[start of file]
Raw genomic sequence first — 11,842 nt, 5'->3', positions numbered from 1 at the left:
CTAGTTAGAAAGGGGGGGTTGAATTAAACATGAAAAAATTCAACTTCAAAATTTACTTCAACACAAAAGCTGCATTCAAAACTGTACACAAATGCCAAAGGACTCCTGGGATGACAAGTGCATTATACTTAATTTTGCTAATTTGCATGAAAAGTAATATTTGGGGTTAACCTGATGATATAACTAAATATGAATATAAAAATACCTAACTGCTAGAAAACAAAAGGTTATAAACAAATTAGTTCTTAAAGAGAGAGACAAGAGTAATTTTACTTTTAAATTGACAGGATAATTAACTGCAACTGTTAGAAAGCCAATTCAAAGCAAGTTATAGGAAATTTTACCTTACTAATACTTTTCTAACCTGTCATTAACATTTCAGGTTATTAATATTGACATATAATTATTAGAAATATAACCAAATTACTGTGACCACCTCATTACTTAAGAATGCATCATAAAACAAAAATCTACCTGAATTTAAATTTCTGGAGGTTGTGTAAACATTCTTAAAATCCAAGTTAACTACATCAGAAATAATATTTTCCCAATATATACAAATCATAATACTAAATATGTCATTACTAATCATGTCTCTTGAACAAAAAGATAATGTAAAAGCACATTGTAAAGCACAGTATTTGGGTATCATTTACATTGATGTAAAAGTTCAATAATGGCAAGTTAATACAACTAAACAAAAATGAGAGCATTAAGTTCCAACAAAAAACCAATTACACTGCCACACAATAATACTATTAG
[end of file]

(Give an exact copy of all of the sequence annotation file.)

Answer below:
Raw genomic sequence first — 11,842 nt, 5'->3', positions numbered from 1 at the left:
CTAGTTAGAAAGGGGGGGTTGAATTAAACATGAAAAAATTCAACTTCAAAATTTACTTCAACACAAAAGCTGCATTCAAAACTGTACACAAATGCCAAAGGACTCCTGGGATGACAAGTGCATTATACTTAATTTTGCTAATTTGCATGAAAAGTAATATTTGGGGTTAACCTGATGATATAACTAAATATGAATATAAAAATACCTAACTGCTAGAAAACAAAAGGTTATAAACAAATTAGTTCTTAAAGAGAGAGACAAGAGTAATTTTACTTTTAAATTGACAGGATAATTAACTGCAACTGTTAGAAAGCCAATTCAAAGCAAGTTATAGGAAATTTTACCTTACTAATACTTTTCTAACCTGTCATTAACATTTCAGGTTATTAATATTGACATATAATTATTAGAAATATAACCAAATTACTGTGACCACCTCATTACTTAAGAATGCATCATAAAACAAAAATCTACCTGAATTTAAATTTCTGGAGGTTGTGTAAACATTCTTAAAATCCAAGTTAACTACATCAGAAATAATATTTTCCCAATATATACAAATCATAATACTAAATATGTCATTACTAATCATGTCTCTTGAACAAAAAGATAATGTAAAAGCACATTGTAAAGCACAGTATTTGGGTATCATTTACATTGATGTAAAAGTTCAATAATGGCAAGTTAATACAACTAAACAAAAATGAGAGCATTAAGTTCCAACAAAAAACCAATTACACTGCCACACAATAATACTATTAG